Avoiding Plagiarism–Guiding Our Students

As instructors, helping our students learn to avoid plagiarism while using sources to guide their work is an important role for us to play. We all have negative gut reactions to a student’s paper that seems to include evidence of plagiarized material or have a lack of appropriate citations, but approaching this topic proactively may be much easier on our students, not to mention on our tempers after reading a towering stack of papers with inappropriate uses of others’ scholarly work.

This semester, I have begun to focus on providing students with thorough guidance of how to effectively use sources in their writing, thereby helping them to avoid or at least minimizing unintentional plagiarism in their writing assignments. Giving students the benefit of the doubt in the beginning of a semester and taking on the tone of understanding in terms of how difficult it can be to learn how to properly use sources, as opposed to being the “police” of plagiarism in the classroom can be an effective avenue to take.

This inherently involves allotting some class time to discuss the issue. Doing so, makes your students aware that you place importance on this topic and that you are willing to assist them in this learning process. Providing students with a plagiarism quiz that gives examples of scenarios in which they decide whether a given situation entails plagiarism and then having a class discussion about what constitutes plagiarism allows for students to be honest about the areas they deem confusing regarding paraphrasing, citing, etc. Recently, two of our writing fellows, Syelle Graves and Heather Zuber in collaboration with Bronwen Densmore and Anne Leonard from the library, gave a workshop to faculty about avoiding plagiarism and using library resources. Their slides and handouts, including the aforementioned plagiarism quiz can be found HERE.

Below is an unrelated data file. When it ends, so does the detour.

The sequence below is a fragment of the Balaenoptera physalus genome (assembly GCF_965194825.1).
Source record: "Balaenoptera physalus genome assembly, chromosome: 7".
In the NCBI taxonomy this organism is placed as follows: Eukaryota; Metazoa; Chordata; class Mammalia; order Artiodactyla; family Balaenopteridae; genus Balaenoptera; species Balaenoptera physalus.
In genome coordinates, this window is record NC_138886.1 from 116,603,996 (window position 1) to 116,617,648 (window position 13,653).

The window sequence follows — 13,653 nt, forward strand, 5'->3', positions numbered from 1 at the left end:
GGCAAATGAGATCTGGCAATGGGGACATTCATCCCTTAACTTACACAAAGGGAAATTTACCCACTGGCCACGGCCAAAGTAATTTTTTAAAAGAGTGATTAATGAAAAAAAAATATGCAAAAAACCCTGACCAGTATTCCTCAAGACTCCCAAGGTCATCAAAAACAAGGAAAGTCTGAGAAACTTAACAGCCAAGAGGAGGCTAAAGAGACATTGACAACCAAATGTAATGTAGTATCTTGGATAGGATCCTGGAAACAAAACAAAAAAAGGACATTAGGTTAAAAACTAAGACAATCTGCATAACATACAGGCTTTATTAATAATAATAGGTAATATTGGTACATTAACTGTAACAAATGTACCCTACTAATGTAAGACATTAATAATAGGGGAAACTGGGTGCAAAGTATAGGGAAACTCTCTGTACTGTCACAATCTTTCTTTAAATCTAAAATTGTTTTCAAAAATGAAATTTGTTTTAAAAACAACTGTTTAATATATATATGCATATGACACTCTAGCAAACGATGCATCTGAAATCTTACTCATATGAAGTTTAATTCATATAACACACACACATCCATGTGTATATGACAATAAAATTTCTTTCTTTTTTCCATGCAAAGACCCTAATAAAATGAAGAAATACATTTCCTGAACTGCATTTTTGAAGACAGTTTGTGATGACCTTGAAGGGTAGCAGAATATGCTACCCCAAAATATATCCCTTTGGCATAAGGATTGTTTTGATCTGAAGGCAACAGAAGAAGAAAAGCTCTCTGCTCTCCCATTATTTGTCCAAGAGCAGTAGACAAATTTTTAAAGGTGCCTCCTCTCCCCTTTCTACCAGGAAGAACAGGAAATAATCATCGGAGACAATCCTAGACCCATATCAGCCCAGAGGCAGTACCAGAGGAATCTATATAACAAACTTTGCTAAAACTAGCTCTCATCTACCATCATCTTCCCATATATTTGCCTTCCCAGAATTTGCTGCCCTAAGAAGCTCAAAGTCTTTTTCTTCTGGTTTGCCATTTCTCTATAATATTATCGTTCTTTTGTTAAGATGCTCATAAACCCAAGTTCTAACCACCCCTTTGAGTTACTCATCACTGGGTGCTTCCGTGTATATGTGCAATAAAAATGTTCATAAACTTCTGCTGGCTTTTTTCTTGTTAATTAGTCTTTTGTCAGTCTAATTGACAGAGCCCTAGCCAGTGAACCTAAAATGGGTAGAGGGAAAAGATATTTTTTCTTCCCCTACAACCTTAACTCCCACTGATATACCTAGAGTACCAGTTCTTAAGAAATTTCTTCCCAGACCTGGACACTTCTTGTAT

Additional ways to minimize plagiarism in your students’ writing (from my own experience as well as the workshop mentioned above):

  • Provide high-quality models of writing with correct citations and paraphrasing
  • In class, show students how to find scholarly sources through City Tech’s library databases (step-by-step demonstration including giving them a list of the best databases for your field)
  • As the instructor, model correct citations throughout the semester (in your syllabus, handouts, slides)
  • Provide handouts to students with links to other sources regarding paraphrasing and correct citation format for your field (links are included in the handouts for the aforementioned past workshop)
  • Require students to create annotated bibliographies for which they cite their sources and summarize the main findings along with the importance of that source for a later larger research project or paper in your course
  • Give a typed assignment handout that states the citation format (e.g., APA, MLA) they need to use for that assignment and the number of sources they need